Acid reflux in babies is common, but not all babies spit up
Gastroesophageal Reflux (GER) is what happens when the stomach acid flows back into the esophagus and out of the mouth. This is commonly known as spit up or vomiting. This condition is rarely serious. However, if it persists long enough, irritation or damage to the esophagus is possible. Babies have immature digestive systems. As a result, they are particularly susceptible to GER. According to the National Institutes of Health (NIH), about half of all infants spit up multiple times a day for the first 3 months of their lives. Furthermore, as many as 66% of babies have symptoms of GER at age 4 months. GER is fairly easy to recognize. Vomiting, spitting up, lots of dirty laundry, an irritable baby, and an exhausted parent. But, what happens when a baby is fussy or irritable, but does not vomit? Silent acid reflux in babies is not as easily recognized.
What is Silent Acid Reflux
Recognizing silent acid reflux can be difficult for new parents when there are no obvious signs. With silent reflux in babies, stomach contents enter the esophagus, but before vomiting, the baby swallows. Because there are no overt signs (spitting up or vomiting), reflux may go undiagnosed.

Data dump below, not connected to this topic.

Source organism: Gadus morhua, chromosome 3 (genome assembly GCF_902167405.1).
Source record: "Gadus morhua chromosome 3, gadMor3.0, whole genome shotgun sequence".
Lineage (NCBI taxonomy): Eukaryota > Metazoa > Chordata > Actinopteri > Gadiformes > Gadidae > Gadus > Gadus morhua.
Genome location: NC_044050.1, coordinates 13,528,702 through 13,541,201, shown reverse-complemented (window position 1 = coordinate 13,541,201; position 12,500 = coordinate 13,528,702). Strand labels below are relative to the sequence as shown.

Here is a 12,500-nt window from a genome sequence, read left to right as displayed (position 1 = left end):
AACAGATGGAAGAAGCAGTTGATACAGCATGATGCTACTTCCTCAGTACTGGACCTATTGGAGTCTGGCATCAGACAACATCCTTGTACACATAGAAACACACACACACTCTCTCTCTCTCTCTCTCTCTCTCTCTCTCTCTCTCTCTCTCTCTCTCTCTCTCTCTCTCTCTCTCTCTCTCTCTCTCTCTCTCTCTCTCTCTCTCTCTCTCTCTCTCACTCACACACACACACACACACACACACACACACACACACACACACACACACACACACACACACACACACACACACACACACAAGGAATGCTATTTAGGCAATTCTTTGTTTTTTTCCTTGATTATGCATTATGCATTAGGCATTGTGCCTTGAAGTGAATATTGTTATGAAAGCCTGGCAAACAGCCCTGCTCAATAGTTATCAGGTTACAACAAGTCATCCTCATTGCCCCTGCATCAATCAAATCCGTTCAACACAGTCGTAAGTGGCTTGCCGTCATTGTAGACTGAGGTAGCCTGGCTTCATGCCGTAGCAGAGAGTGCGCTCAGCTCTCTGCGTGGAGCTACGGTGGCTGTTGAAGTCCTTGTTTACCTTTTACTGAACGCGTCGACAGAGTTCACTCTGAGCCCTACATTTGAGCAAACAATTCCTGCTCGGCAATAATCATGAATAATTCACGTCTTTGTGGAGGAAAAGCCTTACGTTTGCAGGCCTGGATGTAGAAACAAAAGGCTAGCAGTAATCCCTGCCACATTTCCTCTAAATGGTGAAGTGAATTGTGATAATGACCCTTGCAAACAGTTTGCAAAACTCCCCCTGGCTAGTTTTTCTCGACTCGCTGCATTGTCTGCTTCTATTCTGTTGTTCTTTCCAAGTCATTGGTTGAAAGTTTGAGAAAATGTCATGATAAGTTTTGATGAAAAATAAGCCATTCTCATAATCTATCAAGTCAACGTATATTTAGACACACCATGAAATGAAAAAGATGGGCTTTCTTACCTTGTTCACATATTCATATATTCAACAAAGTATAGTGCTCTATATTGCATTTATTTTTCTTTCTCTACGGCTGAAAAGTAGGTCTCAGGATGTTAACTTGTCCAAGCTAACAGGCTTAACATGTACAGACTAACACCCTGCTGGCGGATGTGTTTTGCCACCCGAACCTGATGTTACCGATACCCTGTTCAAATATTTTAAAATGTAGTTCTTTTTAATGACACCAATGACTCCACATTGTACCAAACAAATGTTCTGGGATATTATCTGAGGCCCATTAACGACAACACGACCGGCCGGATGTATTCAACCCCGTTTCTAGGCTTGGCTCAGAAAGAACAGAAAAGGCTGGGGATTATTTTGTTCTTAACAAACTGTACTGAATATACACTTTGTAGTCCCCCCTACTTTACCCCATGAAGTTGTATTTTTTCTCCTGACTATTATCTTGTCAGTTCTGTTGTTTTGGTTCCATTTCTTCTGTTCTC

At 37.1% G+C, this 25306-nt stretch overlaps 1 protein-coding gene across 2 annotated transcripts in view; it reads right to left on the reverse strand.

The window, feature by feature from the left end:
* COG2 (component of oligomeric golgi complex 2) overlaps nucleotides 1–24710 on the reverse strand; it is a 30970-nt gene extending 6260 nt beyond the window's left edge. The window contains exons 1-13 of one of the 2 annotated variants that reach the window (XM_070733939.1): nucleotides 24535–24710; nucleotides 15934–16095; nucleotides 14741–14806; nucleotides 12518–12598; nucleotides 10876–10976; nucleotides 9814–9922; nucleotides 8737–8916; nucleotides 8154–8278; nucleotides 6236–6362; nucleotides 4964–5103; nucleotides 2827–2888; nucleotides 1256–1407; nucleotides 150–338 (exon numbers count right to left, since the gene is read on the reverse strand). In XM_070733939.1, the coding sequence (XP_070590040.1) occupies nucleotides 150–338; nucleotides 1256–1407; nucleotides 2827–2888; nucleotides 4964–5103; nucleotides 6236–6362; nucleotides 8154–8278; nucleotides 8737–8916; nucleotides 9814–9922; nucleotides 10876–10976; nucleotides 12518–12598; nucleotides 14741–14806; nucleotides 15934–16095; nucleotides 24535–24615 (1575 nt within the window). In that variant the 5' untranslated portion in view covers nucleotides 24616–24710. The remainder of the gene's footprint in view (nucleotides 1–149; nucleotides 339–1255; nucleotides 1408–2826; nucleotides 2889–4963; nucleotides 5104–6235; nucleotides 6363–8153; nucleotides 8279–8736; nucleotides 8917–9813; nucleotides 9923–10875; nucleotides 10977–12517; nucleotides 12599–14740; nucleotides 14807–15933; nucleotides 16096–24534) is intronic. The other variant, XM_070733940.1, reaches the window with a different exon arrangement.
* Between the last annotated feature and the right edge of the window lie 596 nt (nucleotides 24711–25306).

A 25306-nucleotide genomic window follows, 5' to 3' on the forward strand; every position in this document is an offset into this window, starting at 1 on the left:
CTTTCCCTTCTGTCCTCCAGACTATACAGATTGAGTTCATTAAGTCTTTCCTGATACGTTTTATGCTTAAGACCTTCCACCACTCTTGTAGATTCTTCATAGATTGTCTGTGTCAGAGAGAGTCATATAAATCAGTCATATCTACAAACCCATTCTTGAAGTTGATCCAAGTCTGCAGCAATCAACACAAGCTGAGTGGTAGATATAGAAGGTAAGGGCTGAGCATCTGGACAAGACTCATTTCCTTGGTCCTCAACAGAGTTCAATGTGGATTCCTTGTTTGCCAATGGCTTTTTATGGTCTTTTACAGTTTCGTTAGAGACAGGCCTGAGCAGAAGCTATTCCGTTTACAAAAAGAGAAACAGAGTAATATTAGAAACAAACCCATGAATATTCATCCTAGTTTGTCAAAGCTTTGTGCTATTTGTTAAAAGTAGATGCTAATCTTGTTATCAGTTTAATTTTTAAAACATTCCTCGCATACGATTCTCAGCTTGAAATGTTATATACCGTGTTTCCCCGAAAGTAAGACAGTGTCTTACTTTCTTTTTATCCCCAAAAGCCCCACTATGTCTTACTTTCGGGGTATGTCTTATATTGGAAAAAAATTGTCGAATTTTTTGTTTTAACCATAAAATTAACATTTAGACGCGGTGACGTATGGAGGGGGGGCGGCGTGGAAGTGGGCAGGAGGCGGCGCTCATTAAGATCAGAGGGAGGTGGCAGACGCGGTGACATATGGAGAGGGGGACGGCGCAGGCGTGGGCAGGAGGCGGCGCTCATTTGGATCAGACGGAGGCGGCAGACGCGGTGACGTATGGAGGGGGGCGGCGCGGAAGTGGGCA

Symptoms of Silent Reflux
The symptoms of silent acid reflux in babies are exactly the same as GER except there is no vomiting. As with GER, the baby may be irritable or fussy around meal times. The baby may cough, act as if in pain by arching the back, have difficulty sleeping, have frequent wet burps, or difficulty gaining weight.
What can I do if my baby has Silent Reflux?
- Talk to your pediatrician. If you are formula feeding, your baby may have problems digesting some of the proteins in the formula. If you are breastfeeding, the pediatrician may recommend consulting with a licensed lactation specialist to ensure there are no issues with how the baby latches.
- Use an air-free feeding system. Bare® Air-free significantly reduced reflux symptoms in 75% of babies; and gas, colic and fuss in 99.9% of babies; in the first 2 weeks.
- Keep your baby upright for 30-45 minutes after feeding.
- Feed smaller volumes, more often, and burp frequently.
- Feed your baby while they are 100% upright.
- Avoid overfeeding your baby.
Many babies will have reflux during the first several months of life. Your baby may seem uncomfortable or in pain during mealtimes, but there is no spitting up or vomiting. If you are worried, talk to your pediatrician about your concerns. Try feeding in an upright position and with an air-free system. See how feeding Bare® Air-free helped this mom and baby.